Belsize Park this week is a kitchen someone wedged a single bed into. Do not be tricked by the fact that there are two pillows laid neatly out on the mattress: that is still a single bed (and do not be fooled by the fact that the bed is made and has a duvet, either – those are props that the photographer takes to each house, folding some towels up on the bed like a hotel, unfurling a clean tea towel like a flag in the kitchen, then putting them all back carefully in the car when they leave and offering the house to you as close to unfurnished as humanly possible).
Your bedroom area is demarcated by some white wooden boards along the edge of it. Everything outside of the boards is not bedroom, it’s listed on Rightmove as a “good size reception room”. The kitchen is the bit on the slate tiles. The bathroom is the bit with all the bathroom bits in it, but it is small. Your telly is on the counter above your fridge. Your hob is built into your microwave. Everything at once, all in the same room. The kitchen is for some reason segmented into two half kitchens. This is one of the most dizzying studio flat shithole layouts I’ve ever seen.
A fun imagination game I like to play with myself when I see a flat like this is, "Hey: What Room Was This Before?". The rules of the game is you imagine what this room was before some landlord fitted it to be a very tiny, very rubbish studio apartment. Do it with your mind, now: scrape out all the furniture, the carpet ceding to slate, the kitchenette, the wooden boards. What, in this blank space, would this room be used for? It’s quite long and thin, so probably not a master bedroom. It’s not really broad enough to be a comfortable living room. Could be a spare room, maybe, in a wider house, or maybe an office. On its own, it could have been a bathroom, but the wall-to-ceiling unfrosted window at the front of it suggests not.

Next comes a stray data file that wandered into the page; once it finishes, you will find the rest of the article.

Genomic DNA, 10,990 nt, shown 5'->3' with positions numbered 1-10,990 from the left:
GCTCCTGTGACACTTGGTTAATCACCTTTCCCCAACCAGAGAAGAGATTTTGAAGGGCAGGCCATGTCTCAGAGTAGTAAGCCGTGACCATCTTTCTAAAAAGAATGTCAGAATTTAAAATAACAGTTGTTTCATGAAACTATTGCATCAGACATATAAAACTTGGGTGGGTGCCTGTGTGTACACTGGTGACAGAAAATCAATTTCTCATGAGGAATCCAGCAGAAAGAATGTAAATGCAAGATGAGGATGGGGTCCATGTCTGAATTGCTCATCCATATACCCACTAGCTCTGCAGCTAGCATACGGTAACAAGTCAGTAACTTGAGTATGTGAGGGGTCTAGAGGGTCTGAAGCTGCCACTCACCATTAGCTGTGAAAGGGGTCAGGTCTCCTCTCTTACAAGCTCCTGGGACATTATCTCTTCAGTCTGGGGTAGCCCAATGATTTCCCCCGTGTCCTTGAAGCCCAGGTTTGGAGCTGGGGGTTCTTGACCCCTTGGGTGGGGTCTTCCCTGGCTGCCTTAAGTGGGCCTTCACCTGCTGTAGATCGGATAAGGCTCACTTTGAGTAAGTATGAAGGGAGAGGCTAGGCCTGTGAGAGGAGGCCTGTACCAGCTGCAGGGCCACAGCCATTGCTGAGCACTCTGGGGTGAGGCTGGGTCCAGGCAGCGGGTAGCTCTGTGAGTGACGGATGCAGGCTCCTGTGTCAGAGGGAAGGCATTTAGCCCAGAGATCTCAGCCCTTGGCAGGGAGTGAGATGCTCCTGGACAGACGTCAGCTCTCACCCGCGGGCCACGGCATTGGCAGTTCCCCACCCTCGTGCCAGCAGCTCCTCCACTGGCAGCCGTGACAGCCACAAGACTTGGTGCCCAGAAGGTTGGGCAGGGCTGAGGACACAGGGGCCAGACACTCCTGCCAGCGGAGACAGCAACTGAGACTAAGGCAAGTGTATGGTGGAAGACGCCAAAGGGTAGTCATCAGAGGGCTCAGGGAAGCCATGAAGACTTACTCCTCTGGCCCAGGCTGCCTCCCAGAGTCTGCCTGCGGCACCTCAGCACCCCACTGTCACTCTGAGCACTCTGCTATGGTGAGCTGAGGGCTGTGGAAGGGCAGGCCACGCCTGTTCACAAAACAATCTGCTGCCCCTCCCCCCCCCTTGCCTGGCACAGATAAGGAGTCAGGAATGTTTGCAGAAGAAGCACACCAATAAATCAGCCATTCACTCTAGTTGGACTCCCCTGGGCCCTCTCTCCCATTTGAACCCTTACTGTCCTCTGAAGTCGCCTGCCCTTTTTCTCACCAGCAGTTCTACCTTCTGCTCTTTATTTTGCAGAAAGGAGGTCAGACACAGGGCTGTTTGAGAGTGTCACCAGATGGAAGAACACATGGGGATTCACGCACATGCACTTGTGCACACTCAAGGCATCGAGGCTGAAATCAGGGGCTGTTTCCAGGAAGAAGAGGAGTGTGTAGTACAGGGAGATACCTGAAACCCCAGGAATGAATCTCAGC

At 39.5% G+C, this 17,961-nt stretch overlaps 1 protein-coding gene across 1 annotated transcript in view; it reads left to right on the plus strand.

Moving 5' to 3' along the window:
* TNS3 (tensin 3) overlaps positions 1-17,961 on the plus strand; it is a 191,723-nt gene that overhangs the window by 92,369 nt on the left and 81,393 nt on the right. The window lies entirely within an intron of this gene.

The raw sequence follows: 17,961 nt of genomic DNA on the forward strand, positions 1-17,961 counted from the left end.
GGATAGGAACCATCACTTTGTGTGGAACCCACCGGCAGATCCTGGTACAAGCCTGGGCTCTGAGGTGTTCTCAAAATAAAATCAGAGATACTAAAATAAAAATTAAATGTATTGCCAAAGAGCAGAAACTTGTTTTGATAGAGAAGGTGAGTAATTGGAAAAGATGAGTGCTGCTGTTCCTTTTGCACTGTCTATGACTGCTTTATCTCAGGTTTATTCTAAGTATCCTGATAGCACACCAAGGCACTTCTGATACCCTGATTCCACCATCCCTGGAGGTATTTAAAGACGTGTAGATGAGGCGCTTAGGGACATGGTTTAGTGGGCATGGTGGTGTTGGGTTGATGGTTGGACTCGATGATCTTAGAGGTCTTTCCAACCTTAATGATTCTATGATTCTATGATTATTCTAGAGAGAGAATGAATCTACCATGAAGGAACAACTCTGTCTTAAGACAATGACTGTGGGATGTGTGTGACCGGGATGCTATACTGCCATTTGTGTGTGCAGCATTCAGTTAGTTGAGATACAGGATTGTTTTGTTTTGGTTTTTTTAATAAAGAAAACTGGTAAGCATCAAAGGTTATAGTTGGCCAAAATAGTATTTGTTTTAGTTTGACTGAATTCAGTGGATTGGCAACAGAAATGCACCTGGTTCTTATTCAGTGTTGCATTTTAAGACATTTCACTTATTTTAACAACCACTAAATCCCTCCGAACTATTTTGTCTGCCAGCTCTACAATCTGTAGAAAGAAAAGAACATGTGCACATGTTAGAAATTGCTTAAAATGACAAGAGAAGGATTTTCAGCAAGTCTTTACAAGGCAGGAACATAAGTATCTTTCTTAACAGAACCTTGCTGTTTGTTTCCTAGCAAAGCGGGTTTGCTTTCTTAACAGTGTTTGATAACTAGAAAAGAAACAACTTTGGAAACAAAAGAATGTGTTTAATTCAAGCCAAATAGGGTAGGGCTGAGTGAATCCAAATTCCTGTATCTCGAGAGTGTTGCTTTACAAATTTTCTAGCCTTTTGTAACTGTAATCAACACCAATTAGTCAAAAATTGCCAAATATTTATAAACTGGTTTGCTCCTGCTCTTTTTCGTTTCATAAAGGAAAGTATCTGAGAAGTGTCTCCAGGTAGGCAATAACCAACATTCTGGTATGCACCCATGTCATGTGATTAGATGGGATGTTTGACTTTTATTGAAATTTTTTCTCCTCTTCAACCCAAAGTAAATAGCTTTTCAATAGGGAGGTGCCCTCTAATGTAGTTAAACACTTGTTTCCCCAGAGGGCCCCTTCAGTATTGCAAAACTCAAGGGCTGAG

If I was to guess I’d say "bunk bed bedroom for a cracklingly furious adolescent late teen". Some kid with a self-done lip-piercing painted exactly one wall of this room black and tried to teach himself bass guitar in here, and kept pissing in big two-litre Tango bottles so he didn’t have to abandon any games of StarCraft. That’s the vibe this room has. But that was a lifetime ago, and the house has been sold now, moved on, and someone wedged a single bed into it and two half kitchens, and a fridge and a shower and a telly and some folded towels, and it trying to make you – you, with your coronavirus and your panicked need to move – make you pay £950 a month to live in it.
If I was a betting man, I’d bet that leaving this room folds you out into a corridor which leads to a series of other rooms similarly fitted out like this. That you and five others sit in your long little rooms, sleeping in your single beds, trying not to glance at each other in the hallways. Your breakfast nook is an offcut of worksurface inexplicably mounted low beneath a spare kitchen cabinet, and your view is "the tarred rooftop above someone else’s bay window". I know it’s hard out there, I know coronavirus has us pedalling backwards. But please do not rent this place. Please, please keep looking for something else.